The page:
Event Detail


Behind the Lines in Afghanistan: The Myth and the Reality of being a War Artist

Mark Neville
Monday, 18 May 2015
Drinks Reception 6.30 pm at the Fringe Club Colette's Bar Lecture 7.30 pm at Ming Hua College, opposite the Fringe Club
Ming Hua College, Glenealy Street, Central (this convenient location is situated opposite the Fringe Club)
Please note that you may register for the event either at the Fringe Club, Colette's Bar or at the lecture venue itself

The Royal Geographical Society is pleased to welcome Mark Neville to speak on "Behind the Lines in Afghanistan: The Myth and the Reality of being a War Artist’.  In the talk, London-based artist Mark Neville describes how, in 2011, he spent three months working on the front line in Helmand, Afghanistan as an official war artist.  He had previously been published widely both for art and documentary, but his experiences in Afghanistan were to have a profound effect upon his work.  In this lecture, Mr Neville explores the myths and realities of being a war artist, discussing their relevance in the modern age and how his war art relates to his practice as an artist in general.  In his talk, Mr Neville is also going to screen a short film he made on location, which has been featured in a major solo show at the Imperial War Museum, London.

Mr Neville discusses how the realities of life on the frontline and the real motives governments have for going to war are so far removed from the reports that are fed through the media, both in terms of what receives coverage and how it is covered.  The media gave little coverage to the huge amount of reconstruction that the British Army was initiating whilst he was there. This included a massive investment by both the Ministry of Defence and the Department for International Development in building roads, bridges, schools and hospitals.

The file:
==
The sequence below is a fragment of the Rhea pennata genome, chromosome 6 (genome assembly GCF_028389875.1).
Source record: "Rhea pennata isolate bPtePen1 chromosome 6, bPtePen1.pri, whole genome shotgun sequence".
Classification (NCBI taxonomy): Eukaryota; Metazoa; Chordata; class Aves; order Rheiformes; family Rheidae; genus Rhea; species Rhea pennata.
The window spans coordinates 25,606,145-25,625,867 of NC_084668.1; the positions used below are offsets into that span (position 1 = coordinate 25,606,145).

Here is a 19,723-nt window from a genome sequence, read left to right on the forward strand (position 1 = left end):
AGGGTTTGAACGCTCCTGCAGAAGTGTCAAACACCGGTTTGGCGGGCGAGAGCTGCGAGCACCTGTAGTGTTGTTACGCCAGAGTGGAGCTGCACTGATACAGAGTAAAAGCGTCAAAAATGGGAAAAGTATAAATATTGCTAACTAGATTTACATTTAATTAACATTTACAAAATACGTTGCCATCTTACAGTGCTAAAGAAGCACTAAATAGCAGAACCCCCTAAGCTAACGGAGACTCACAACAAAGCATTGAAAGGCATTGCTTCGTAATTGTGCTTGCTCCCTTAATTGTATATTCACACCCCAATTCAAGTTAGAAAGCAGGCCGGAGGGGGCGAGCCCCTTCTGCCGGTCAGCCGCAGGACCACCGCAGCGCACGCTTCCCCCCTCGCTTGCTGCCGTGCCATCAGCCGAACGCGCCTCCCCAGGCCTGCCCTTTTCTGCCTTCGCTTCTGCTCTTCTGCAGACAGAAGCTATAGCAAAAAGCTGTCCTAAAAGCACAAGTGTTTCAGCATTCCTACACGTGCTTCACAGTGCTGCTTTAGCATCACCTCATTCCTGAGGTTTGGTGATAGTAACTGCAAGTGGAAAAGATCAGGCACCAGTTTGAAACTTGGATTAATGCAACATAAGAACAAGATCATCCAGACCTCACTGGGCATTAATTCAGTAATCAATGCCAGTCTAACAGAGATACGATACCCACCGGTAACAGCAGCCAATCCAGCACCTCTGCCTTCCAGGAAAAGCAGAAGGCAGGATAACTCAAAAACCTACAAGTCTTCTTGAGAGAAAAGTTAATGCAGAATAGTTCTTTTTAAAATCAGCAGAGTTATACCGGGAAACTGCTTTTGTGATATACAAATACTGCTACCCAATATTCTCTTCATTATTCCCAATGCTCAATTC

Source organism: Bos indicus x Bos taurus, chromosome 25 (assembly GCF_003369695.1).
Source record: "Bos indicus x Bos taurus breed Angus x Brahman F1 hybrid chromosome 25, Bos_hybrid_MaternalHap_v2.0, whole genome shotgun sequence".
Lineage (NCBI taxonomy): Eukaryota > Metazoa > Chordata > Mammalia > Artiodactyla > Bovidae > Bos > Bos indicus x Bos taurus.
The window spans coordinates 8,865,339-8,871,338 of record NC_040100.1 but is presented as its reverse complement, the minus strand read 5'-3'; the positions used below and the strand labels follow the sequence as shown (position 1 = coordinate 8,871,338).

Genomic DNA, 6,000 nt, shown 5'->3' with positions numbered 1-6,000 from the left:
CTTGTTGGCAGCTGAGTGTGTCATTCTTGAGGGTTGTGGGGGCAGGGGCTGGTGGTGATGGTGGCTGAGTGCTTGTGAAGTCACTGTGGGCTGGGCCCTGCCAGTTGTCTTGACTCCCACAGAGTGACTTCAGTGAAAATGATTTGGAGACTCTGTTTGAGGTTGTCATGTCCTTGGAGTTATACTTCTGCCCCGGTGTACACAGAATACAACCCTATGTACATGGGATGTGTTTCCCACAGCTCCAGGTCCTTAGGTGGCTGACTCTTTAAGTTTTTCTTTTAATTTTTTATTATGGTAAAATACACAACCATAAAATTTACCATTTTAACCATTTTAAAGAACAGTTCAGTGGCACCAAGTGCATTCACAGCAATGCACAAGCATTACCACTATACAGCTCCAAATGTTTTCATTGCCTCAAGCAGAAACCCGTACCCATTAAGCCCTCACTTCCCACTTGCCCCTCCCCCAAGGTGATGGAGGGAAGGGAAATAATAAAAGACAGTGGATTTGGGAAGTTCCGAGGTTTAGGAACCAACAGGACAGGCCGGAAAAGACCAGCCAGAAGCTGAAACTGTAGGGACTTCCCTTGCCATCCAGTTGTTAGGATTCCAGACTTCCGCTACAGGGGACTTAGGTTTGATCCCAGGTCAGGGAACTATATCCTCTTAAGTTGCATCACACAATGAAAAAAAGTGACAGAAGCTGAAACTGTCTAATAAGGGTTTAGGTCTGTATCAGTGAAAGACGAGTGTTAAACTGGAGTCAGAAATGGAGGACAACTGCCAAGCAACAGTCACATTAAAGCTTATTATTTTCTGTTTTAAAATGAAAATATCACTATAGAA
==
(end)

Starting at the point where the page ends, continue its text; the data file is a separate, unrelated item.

More disturbingly, during his time in Helmand, soldiers were losing limbs every day, sometimes three or all limbs.  These devastating injuries were barely reported in Britain, making his war art all the more important.  He describes how Camp Bastion was the busiest trauma hospital in the world at that time, with the expertise of modern surgeons inadvertently helping to make the foreign soldiers’ presence in Afghanistan more palatable for their civilian populations.  His talk explores this gap between media myths and reality, as seen through his war art.

Mark Neville read Fine Arts at Reading University, Goldsmiths' College in London and the Rijksakademie in Amsterdam, Netherlands.  Mr Neville works at the intersection of art and documentary, investigating the social function of film and photography.  Mr Neville first became well known for his Port Glasgow Book Project, after he spent a year as artist in residence in Port Glasgow portraying the town's hardship of Scotland’s post-industrial decline.  During 2012, the Andy Warhol Museum exhibited a group of newly commissioned photographic works by Mr Neville, which focused upon issues of race in Pittsburgh.  In the same year, The New York Times Magazine commissioned Mr Neville to make the critically acclaimed photo essay Here is London, which was subsequently nominated for the Pulitzer Prize.  Mr Neville's work is in many public and private collections, including those of the Arts Coun cil of England, Kunstmuseum Bern, the National Galleries of Scotland and the Scottish Parliament.  His work can also be seen in a large retrospective of British photography which is running in Shenzhen during May 2015.    

    Members of the RGS and their guests are most welcome to attend this event, which is HK$150 for RGS Members and HK$200 for guests and others.  


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